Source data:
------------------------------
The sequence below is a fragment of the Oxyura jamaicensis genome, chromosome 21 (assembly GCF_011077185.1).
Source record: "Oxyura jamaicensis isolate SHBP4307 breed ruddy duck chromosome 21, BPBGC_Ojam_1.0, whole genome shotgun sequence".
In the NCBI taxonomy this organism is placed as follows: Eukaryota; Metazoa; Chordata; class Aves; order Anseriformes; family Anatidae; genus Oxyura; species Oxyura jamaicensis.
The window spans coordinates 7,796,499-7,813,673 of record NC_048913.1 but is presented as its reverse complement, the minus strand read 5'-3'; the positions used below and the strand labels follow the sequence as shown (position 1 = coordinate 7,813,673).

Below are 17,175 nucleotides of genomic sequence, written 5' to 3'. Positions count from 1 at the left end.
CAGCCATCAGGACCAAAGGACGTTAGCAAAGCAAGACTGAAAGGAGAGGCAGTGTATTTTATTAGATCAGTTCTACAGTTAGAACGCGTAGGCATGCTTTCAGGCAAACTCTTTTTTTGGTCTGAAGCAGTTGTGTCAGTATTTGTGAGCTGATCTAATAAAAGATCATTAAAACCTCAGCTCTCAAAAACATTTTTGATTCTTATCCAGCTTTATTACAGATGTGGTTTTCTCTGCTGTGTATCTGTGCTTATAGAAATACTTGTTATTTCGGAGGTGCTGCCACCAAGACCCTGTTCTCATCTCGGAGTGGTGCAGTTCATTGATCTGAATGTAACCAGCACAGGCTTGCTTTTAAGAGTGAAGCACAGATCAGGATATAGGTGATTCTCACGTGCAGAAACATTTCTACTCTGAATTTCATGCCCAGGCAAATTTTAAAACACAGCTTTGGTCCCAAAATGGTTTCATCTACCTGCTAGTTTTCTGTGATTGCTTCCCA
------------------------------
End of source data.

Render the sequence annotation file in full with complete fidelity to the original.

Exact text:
The sequence below is a fragment of the Oxyura jamaicensis genome, chromosome 21 (assembly GCF_011077185.1).
Source record: "Oxyura jamaicensis isolate SHBP4307 breed ruddy duck chromosome 21, BPBGC_Ojam_1.0, whole genome shotgun sequence".
In the NCBI taxonomy this organism is placed as follows: Eukaryota; Metazoa; Chordata; class Aves; order Anseriformes; family Anatidae; genus Oxyura; species Oxyura jamaicensis.
The window spans coordinates 7,796,499-7,813,673 of record NC_048913.1 but is presented as its reverse complement, the minus strand read 5'-3'; the positions used below and the strand labels follow the sequence as shown (position 1 = coordinate 7,813,673).

Below are 17,175 nucleotides of genomic sequence, written 5' to 3'. Positions count from 1 at the left end.
CAGCCATCAGGACCAAAGGACGTTAGCAAAGCAAGACTGAAAGGAGAGGCAGTGTATTTTATTAGATCAGTTCTACAGTTAGAACGCGTAGGCATGCTTTCAGGCAAACTCTTTTTTTGGTCTGAAGCAGTTGTGTCAGTATTTGTGAGCTGATCTAATAAAAGATCATTAAAACCTCAGCTCTCAAAAACATTTTTGATTCTTATCCAGCTTTATTACAGATGTGGTTTTCTCTGCTGTGTATCTGTGCTTATAGAAATACTTGTTATTTCGGAGGTGCTGCCACCAAGACCCTGTTCTCATCTCGGAGTGGTGCAGTTCATTGATCTGAATGTAACCAGCACAGGCTTGCTTTTAAGAGTGAAGCACAGATCAGGATATAGGTGATTCTCACGTGCAGAAACATTTCTACTCTGAATTTCATGCCCAGGCAAATTTTAAAACACAGCTTTGGTCCCAAAATGGTTTCATCTACCTGCTAGTTTTCTGTGATTGCTTCCCA